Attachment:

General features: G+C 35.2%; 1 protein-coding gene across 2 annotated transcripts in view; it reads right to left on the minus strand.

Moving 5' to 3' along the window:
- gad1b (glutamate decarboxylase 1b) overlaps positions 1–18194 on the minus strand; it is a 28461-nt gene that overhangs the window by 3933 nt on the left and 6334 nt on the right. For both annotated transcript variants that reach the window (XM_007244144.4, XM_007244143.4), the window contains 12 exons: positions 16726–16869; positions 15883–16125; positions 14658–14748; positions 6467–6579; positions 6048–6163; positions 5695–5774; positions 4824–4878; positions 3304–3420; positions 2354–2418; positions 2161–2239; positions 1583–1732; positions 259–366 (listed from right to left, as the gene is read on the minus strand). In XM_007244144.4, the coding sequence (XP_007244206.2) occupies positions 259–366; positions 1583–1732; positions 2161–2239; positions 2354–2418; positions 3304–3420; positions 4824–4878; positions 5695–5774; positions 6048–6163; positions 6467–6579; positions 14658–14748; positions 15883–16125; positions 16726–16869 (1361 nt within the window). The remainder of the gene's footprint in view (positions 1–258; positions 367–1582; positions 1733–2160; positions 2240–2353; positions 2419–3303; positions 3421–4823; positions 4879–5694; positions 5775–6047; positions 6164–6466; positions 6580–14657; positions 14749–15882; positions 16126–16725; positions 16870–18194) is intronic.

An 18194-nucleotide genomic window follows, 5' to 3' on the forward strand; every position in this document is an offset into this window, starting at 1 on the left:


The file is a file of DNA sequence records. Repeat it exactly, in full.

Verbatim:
General features: G+C 35.2%; 1 protein-coding gene across 2 annotated transcripts in view; it reads right to left on the minus strand.

Moving 5' to 3' along the window:
- gad1b (glutamate decarboxylase 1b) overlaps positions 1–18194 on the minus strand; it is a 28461-nt gene that overhangs the window by 3933 nt on the left and 6334 nt on the right. For both annotated transcript variants that reach the window (XM_007244144.4, XM_007244143.4), the window contains 12 exons: positions 16726–16869; positions 15883–16125; positions 14658–14748; positions 6467–6579; positions 6048–6163; positions 5695–5774; positions 4824–4878; positions 3304–3420; positions 2354–2418; positions 2161–2239; positions 1583–1732; positions 259–366 (listed from right to left, as the gene is read on the minus strand). In XM_007244144.4, the coding sequence (XP_007244206.2) occupies positions 259–366; positions 1583–1732; positions 2161–2239; positions 2354–2418; positions 3304–3420; positions 4824–4878; positions 5695–5774; positions 6048–6163; positions 6467–6579; positions 14658–14748; positions 15883–16125; positions 16726–16869 (1361 nt within the window). The remainder of the gene's footprint in view (positions 1–258; positions 367–1582; positions 1733–2160; positions 2240–2353; positions 2419–3303; positions 3421–4823; positions 4879–5694; positions 5775–6047; positions 6164–6466; positions 6580–14657; positions 14749–15882; positions 16126–16725; positions 16870–18194) is intronic.

An 18194-nucleotide genomic window follows, 5' to 3' on the forward strand; every position in this document is an offset into this window, starting at 1 on the left: